Rapid development episodes are known to result in perceptible increases in the incomes of individuals distributed over different income and social groups. Income growth, however, may not translate into human capabilities to enjoy the fruits of development. Lack of access to education, housing and health services, alongside deterioration in the income shares of low-income citizens, poverty and disparate tax treatment of individuals, can hamper human capabilities and welfare. Several of these changes depend upon the quality of public policies and the institutions that implement development policies.
Historians, social researchers and institutional analysts, both in the past and present, have pondered over the value of cultures, traditions and social structures in their social policy discussions. But the recent revival of interest in policies and institutions among economists is not random; it has a deep theoretical underpinning. New growth economists have challenged the predictions of neoclassical economists that countries will converge in terms of growth rates, giving hope that the widening gaps between poor and rich countries will narrow and thereby social divisions will diminish. So the current conventional wisdom in economics is that these divisions can be better addressed by understanding the dynamics of policies and institutions emanating from societal interactions and colonial inheritance.
The present study critically examines social policy performance in Mauritius in terms of the quality of institutions, overall resources of the government, social welfare orientation of government budgets and ethnic balance in social policy formulation. The historical roots of colonization and political developments are analysed to assess their impacts on social policies. Part 2 of the study portrays the colonial history and politics, and part 3 describes post-independence political developments that have marked the economic and social trajectories. Part 4 depicts the social situation in terms of social indicators during different phases of development and economic transformation. Part 5 contains an assessment of the budgetary performance of social policy. Part 6 examines the institutional foundations to meet the social policy challenges. The discussion in this section is carried out in the light of the alternative strands of literature, namely participatory democracy, power of state jurisdiction and social cohesion. An analytical exercise is undertaken in part 7 to examine the welfare orientation of social policy with particular emphasis on budgetary efforts to catch up with other countries in the region. Part 8 summarizes the major findings and puts forward some guidelines for social policy reform in small states and a tentative agenda for future research directions.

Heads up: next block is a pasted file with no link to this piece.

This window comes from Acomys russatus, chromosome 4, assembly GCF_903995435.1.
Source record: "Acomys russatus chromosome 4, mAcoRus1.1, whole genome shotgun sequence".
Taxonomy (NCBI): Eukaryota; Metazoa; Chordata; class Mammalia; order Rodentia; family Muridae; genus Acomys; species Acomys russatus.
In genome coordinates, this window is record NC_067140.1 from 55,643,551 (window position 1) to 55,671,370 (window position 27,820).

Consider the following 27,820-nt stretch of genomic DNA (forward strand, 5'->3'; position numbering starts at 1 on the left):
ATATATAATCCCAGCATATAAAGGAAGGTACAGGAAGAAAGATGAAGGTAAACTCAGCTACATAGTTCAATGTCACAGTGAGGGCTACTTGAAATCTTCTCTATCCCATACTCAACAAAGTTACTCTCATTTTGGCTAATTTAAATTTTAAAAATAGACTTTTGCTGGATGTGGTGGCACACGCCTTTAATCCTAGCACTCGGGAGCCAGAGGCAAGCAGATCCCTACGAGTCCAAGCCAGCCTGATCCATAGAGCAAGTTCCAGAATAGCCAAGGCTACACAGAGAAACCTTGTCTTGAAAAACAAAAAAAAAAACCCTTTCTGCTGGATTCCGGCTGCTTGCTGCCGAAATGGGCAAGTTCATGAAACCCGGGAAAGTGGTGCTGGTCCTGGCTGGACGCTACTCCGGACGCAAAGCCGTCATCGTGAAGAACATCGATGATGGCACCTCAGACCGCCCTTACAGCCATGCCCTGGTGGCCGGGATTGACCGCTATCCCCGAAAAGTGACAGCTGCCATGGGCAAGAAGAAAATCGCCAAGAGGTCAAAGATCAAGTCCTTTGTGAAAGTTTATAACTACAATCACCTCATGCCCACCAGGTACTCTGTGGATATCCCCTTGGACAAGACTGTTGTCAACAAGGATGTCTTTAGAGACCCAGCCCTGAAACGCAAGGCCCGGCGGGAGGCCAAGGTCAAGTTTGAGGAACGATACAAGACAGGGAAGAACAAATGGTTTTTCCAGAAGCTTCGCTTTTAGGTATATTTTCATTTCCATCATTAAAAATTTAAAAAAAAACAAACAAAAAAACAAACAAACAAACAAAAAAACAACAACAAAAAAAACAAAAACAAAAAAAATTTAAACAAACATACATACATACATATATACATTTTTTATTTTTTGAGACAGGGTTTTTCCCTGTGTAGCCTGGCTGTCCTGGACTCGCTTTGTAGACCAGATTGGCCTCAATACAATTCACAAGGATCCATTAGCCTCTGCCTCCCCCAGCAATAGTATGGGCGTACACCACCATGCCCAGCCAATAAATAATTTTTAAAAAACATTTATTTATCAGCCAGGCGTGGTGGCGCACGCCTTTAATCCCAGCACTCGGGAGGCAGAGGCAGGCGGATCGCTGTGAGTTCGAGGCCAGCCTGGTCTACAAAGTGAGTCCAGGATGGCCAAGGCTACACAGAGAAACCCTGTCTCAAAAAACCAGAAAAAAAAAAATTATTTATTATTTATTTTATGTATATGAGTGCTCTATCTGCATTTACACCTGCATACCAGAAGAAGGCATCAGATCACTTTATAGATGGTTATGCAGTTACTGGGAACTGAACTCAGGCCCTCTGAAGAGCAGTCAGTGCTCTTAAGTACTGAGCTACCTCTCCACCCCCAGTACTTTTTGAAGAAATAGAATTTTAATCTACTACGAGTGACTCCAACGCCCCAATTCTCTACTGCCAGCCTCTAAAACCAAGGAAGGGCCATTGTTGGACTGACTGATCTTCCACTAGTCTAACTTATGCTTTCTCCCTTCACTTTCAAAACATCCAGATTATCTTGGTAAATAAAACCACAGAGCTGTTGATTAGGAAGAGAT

Some of the emerging conclusions are as follows. Ethnic factions in Mauritius have not resulted in conflict for power and resources as in some sub-Saharan African countries. Rather these factions recognize the benefits of sharing, thereby producing a congenial environment for social cohesion and social capital growth. The ethnically divided Mauritian society has proved to be growth and welfare promoting because of small country size, colonial and diasporic links and a high degree of fragmentation, resulting in a variety of human resources. Rapid economic development, institutional quality and improved income distribution have acted as additional harmonizing factors.
Empirical analysis of social expenditures confirms as expected that income and democracy have positive impact on social expenditures. As regards the impact of ethnic diversity and income inequality, the results are quite revealing. The findings do not contribute to the contention that ethnic or religious factors exert any perceptible influence on social budgets. Coming to income inequality, what is suggested is that as income inequality increases, share of social spending in total government expenditure does not increase commensurately. This means that if social budgets have the explicit job of designing social policies in the light of existing income inequality, this objective is apparently not being achieved.
In international comparisons, it is observed that small countries have allocated relatively larger budgets to education. As regards allocations to health, there has been a slight deterioration in health budgets in these countries. Keeping the same trend, this analysis further shows that Mauritius has outperformed global averages only in educational allocations and health remains the critical sector for social policy attention in the future. Our analysis nevertheless demonstrates that there is some evidence for the effectiveness of catch-up policy on social fronts in terms of budgetary allocations.
When compared against other small and upper income countries in sub-Saharan Africa, Mauritius has outperformed Seychelles in allocations to social expenditure in general and allocations to health and education in particular; and it has outperformed Botswana in social expenditure allocation, suggesting significant outlays on social welfare in general rather than on education or health. In other words, there is a phenomenal increase in government expenditure on social security and protection. Transfer expenditures have surpassed real expenditures. The dismal performance of Mauritius compared to Botswana in sectors like health and education may however cast doubt on the consistency of effectiveness of catch-up policy.
At the time of finalization of this research work, Yeti Nisha Madhoo was a Visiting Research Scholar at University of California, Berkeley, United States and Shyam Nath was a Visiting Professor at Amrita University, Kerala, India.